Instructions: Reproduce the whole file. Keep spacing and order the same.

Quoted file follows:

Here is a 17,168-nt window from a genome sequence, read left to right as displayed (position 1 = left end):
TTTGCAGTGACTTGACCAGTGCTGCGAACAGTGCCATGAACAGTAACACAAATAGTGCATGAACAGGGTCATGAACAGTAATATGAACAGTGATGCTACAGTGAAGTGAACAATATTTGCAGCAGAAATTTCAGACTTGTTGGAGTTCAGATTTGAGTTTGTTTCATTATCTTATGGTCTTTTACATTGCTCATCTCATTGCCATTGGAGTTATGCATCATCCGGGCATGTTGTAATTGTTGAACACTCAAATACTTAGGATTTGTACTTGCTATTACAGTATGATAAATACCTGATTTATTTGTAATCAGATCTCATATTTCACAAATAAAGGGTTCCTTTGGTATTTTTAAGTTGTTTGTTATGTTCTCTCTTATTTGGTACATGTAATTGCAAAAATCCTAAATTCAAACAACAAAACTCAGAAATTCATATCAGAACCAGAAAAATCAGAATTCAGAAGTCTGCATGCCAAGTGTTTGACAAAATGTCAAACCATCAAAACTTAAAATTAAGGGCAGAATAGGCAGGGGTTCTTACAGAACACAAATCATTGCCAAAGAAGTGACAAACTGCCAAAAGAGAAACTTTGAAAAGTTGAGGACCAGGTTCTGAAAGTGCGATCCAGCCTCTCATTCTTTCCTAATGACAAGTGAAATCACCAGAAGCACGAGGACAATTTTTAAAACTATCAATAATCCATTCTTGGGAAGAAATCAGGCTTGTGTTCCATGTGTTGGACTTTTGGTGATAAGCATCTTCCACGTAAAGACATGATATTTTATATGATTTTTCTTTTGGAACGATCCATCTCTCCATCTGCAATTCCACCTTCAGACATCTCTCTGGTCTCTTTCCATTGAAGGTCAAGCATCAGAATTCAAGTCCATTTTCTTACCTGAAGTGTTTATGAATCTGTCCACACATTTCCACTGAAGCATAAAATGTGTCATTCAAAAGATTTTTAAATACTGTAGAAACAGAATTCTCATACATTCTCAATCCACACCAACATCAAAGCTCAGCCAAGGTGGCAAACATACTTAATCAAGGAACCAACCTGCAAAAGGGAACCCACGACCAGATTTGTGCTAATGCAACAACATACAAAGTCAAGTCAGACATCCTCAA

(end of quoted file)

Here is a 17,168-nt window from a genome sequence, read left to right as displayed (position 1 = left end):
TTTGCAGTGACTTGACCAGTGCTGCGAACAGTGCCATGAACAGTAACACAAATAGTGCATGAACAGGGTCATGAACAGTAATATGAACAGTGATGCTACAGTGAAGTGAACAATATTTGCAGCAGAAATTTCAGACTTGTTGGAGTTCAGATTTGAGTTTGTTTCATTATCTTATGGTCTTTTACATTGCTCATCTCATTGCCATTGGAGTTATGCATCATCCGGGCATGTTGTAATTGTTGAACACTCAAATACTTAGGATTTGTACTTGCTATTACAGTATGATAAATACCTGATTTATTTGTAATCAGATCTCATATTTCACAAATAAAGGGTTCCTTTGGTATTTTTAAGTTGTTTGTTATGTTCTCTCTTATTTGGTACATGTAATTGCAAAAATCCTAAATTCAAACAACAAAACTCAGAAATTCATATCAGAACCAGAAAAATCAGAATTCAGAAGTCTGCATGCCAAGTGTTTGACAAAATGTCAAACCATCAAAACTTAAAATTAAGGGCAGAATAGGCAGGGGTTCTTACAGAACACAAATCATTGCCAAAGAAGTGACAAACTGCCAAAAGAGAAACTTTGAAAAGTTGAGGACCAGGTTCTGAAAGTGCGATCCAGCCTCTCATTCTTTCCTAATGACAAGTGAAATCACCAGAAGCACGAGGACAATTTTTAAAACTATCAATAATCCATTCTTGGGAAGAAATCAGGCTTGTGTTCCATGTGTTGGACTTTTGGTGATAAGCATCTTCCACGTAAAGACATGATATTTTATATGATTTTTCTTTTGGAACGATCCATCTCTCCATCTGCAATTCCACCTTCAGACATCTCTCTGGTCTCTTTCCATTGAAGGTCAAGCATCAGAATTCAAGTCCATTTTCTTACCTGAAGTGTTTATGAATCTGTCCACACATTTCCACTGAAGCATAAAATGTGTCATTCAAAAGATTTTTAAATACTGTAGAAACAGAATTCTCATACATTCTCAATCCACACCAACATCAAAGCTCAGCCAAGGTGGCAAACATACTTAATCAAGGAACCAACCTGCAAAAGGGAACCCACGACCAGATTTGTGCTAATGCAACAACATACAAAGTCAAGTCAGACATCCTCAA